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Epictetus. (c.A.D. 50–c.A.D. 138).  The Golden Sayings of Epictetus.
The Harvard Classics.  1909–14.
 
CLXXXVII
 
 
And now we are sending you to Rome to spy out the land; but none send a coward as such a spy, that, if her hear but a noise and see a shadow moving anywhere, loses his wits and comes flying to say, The enemy are upon us!  1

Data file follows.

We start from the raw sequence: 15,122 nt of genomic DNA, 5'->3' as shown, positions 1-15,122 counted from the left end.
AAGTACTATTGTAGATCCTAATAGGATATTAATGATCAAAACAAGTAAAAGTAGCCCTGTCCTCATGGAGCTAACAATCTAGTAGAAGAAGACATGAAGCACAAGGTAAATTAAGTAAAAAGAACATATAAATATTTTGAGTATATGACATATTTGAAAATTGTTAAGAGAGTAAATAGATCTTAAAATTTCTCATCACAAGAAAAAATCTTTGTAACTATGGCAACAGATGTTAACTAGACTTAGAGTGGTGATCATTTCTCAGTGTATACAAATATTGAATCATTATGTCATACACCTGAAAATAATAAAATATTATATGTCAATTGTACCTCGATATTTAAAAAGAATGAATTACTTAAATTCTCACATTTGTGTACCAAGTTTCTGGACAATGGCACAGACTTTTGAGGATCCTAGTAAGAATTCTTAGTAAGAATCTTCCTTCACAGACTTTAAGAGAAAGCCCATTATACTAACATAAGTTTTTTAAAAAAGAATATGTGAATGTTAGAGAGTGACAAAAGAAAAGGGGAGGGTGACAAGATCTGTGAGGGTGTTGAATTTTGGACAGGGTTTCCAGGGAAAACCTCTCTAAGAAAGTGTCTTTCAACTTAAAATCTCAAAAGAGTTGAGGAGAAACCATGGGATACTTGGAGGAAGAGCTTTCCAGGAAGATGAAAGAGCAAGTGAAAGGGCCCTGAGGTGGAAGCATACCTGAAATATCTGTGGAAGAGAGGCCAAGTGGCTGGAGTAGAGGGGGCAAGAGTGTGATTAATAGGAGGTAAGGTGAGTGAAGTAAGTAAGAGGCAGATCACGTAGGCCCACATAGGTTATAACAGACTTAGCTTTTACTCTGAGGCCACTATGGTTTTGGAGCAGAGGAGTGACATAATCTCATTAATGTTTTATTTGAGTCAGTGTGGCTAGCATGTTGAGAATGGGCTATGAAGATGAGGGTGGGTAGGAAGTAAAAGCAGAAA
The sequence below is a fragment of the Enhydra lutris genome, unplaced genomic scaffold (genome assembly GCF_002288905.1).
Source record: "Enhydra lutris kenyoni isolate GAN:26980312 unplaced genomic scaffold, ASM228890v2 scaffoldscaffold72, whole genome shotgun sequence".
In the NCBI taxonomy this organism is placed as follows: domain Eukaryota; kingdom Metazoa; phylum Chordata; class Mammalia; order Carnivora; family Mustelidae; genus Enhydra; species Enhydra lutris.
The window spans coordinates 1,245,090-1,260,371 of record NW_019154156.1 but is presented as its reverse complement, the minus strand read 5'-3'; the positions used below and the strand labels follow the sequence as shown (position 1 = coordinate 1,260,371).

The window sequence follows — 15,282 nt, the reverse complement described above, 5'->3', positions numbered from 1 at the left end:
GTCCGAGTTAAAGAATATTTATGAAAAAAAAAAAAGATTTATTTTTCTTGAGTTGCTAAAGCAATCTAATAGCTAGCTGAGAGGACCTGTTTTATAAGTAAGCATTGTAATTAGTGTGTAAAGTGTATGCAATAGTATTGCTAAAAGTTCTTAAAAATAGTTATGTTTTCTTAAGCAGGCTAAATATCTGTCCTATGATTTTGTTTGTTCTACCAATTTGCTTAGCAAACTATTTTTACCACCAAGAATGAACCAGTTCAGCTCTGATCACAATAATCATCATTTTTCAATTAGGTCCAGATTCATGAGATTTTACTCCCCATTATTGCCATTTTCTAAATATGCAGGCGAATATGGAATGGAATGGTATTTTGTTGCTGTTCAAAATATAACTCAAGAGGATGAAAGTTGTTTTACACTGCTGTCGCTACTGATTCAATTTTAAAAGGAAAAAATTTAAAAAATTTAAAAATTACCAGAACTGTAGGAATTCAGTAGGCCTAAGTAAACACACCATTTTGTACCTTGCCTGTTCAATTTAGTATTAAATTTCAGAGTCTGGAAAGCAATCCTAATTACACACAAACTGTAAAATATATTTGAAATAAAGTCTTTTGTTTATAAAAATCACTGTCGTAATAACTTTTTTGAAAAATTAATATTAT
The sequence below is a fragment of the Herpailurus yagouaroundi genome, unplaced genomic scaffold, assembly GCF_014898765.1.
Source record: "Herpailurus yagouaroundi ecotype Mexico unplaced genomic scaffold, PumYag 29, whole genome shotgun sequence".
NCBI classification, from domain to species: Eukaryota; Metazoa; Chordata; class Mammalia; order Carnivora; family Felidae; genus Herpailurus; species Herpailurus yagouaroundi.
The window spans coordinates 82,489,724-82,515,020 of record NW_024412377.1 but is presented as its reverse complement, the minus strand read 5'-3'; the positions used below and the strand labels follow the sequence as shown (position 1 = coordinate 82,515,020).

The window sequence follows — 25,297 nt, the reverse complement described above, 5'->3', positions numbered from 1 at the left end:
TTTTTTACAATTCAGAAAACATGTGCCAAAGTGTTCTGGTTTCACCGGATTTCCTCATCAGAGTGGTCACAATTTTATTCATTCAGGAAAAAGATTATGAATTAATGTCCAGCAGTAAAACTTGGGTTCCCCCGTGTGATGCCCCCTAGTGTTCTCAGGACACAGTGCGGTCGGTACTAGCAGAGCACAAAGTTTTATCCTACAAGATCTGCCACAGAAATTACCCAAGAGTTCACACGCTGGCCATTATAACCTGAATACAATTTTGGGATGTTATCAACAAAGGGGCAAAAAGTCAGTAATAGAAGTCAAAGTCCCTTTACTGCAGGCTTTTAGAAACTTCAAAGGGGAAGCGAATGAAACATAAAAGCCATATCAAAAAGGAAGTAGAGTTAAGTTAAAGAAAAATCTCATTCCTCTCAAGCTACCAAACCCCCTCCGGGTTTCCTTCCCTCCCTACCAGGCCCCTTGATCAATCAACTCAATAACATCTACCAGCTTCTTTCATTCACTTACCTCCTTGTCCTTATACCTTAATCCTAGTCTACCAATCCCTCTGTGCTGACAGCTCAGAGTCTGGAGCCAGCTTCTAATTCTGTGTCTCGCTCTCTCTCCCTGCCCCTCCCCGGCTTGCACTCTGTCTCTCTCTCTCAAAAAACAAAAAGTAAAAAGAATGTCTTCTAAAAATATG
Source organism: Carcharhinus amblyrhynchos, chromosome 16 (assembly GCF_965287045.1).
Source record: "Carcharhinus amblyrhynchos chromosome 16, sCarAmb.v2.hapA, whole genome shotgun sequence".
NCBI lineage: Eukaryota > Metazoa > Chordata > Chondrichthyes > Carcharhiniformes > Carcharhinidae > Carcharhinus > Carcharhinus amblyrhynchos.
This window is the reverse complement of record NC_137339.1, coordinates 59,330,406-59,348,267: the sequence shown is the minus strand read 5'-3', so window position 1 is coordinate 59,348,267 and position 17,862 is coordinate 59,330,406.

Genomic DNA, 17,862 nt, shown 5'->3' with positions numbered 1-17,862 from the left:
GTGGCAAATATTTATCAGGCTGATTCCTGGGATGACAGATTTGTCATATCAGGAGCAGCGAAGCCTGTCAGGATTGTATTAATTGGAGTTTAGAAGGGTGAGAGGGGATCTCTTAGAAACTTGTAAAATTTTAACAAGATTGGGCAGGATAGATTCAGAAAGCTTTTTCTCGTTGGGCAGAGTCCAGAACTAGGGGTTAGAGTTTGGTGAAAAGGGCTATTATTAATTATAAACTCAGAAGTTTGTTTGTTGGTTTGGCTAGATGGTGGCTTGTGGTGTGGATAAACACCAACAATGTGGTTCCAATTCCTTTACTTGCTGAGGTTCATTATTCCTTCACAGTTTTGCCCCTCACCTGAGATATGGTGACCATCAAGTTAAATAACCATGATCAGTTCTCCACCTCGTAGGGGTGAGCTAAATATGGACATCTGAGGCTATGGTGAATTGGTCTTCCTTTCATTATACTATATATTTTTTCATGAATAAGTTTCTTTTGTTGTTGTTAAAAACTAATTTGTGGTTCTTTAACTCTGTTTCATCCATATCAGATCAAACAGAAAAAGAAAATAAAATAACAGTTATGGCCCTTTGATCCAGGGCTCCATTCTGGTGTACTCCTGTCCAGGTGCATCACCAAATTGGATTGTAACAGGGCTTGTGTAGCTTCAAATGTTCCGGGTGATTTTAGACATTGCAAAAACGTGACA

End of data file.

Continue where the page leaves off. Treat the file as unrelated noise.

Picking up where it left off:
So if you go now, and come and tell us: “Everything at Rome is terrible: Death is terrible, Exile is terrible, Slander is terrible, Want is terrible; fly, comrades! the enemy are upon us!” we shall reply, Get you gone, and prophesy to yourself! we have but erred in sending such a spy as you. Diogenes, who was sent as a spy long before you, brought us back another report than this. He says that Death is no evil; for it need not even bring shame with it. He says that Fame is but the empty noise of madmen. And what report did this spy bring us of Pain, what of Pleasure, what of Want? That to be clothed in sackcloth is better than any purple robe; that sleeping on the bare ground is the softest couch; and in proof of each assertion he points to his own courage, constancy, and freedom; to his own healthy and muscular frame. “There is no enemy near,” he cries, “all is perfect peace!”  2
 

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